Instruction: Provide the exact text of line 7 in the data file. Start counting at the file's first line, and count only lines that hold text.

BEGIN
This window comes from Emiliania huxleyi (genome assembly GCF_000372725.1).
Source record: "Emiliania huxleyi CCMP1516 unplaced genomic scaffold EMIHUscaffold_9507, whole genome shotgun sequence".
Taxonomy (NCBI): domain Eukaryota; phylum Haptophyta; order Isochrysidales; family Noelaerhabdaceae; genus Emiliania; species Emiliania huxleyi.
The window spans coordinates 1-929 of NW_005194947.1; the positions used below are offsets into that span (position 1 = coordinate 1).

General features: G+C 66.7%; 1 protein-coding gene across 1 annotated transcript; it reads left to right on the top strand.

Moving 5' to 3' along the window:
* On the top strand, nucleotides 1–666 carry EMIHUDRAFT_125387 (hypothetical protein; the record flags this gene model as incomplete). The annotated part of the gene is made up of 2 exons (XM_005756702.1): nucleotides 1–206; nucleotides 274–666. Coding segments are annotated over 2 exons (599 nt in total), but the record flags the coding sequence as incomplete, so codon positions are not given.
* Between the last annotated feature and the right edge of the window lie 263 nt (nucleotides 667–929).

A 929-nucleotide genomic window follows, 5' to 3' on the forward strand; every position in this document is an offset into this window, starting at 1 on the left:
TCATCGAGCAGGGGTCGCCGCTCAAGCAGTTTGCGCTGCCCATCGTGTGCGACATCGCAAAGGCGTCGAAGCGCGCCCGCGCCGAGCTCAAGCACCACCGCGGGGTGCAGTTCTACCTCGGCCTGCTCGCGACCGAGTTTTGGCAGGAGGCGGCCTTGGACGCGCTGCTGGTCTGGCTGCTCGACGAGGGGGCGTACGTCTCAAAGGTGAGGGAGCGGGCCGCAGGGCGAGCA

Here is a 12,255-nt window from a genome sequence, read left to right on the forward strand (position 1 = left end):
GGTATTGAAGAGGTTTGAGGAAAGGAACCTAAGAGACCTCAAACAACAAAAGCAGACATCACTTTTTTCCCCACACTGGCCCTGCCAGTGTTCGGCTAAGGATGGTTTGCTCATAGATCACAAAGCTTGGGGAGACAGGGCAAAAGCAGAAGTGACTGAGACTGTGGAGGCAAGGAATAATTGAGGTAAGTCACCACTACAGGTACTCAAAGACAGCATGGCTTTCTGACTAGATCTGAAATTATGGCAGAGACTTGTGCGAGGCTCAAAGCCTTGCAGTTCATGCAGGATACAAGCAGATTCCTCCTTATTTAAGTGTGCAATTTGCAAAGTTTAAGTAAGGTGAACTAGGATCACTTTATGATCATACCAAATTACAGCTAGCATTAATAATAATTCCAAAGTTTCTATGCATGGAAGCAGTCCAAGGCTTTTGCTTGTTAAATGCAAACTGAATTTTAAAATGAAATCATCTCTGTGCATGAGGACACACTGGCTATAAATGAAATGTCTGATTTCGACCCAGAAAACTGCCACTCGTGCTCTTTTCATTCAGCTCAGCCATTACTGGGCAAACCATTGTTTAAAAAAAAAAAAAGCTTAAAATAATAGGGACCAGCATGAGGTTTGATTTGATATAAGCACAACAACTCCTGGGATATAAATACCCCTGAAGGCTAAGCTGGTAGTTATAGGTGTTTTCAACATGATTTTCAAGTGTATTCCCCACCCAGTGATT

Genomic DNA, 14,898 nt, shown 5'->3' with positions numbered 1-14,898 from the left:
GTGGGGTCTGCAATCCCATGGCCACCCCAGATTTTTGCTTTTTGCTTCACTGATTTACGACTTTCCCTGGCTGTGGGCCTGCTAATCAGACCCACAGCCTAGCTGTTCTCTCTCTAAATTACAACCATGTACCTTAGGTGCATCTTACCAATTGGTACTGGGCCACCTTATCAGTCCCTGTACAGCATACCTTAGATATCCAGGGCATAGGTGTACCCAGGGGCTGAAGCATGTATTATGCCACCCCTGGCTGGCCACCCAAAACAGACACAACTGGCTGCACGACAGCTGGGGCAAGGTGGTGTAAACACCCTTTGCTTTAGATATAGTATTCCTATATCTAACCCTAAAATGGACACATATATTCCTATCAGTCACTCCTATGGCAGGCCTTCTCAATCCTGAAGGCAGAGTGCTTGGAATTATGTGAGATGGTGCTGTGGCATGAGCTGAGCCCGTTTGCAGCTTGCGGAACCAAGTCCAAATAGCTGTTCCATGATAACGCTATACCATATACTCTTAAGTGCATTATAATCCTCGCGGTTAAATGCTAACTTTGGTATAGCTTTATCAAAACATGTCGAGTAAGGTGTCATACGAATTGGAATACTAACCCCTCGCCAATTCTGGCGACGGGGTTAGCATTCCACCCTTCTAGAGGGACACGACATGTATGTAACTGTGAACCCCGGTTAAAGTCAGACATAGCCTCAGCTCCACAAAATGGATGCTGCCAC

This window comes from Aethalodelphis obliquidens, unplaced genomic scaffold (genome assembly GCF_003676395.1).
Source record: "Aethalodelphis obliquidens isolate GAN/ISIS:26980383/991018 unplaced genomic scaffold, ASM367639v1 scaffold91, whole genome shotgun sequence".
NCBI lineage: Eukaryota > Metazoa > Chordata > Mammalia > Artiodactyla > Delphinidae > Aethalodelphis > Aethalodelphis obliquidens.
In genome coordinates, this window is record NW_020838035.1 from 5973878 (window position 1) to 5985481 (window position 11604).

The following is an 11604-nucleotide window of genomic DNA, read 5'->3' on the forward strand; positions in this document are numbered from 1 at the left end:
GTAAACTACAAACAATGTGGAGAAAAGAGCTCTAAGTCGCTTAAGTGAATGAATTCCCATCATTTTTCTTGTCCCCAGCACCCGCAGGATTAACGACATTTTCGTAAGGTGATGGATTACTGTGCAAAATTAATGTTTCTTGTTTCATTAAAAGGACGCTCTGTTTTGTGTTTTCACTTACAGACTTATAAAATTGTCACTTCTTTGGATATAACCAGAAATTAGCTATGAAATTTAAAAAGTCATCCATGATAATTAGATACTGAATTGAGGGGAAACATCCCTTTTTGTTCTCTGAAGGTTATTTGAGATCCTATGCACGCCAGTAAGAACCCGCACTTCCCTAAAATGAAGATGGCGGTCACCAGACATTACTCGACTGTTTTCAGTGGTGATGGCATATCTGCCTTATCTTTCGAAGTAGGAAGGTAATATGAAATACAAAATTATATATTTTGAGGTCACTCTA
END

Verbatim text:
* On the top strand, nucleotides 1–666 carry EMIHUDRAFT_125387 (hypothetical protein; the record flags this gene model as incomplete). The annotated part of the gene is made up of 2 exons (XM_005756702.1): nucleotides 1–206; nucleotides 274–666. Coding segments are annotated over 2 exons (599 nt in total), but the record flags the coding sequence as incomplete, so codon positions are not given.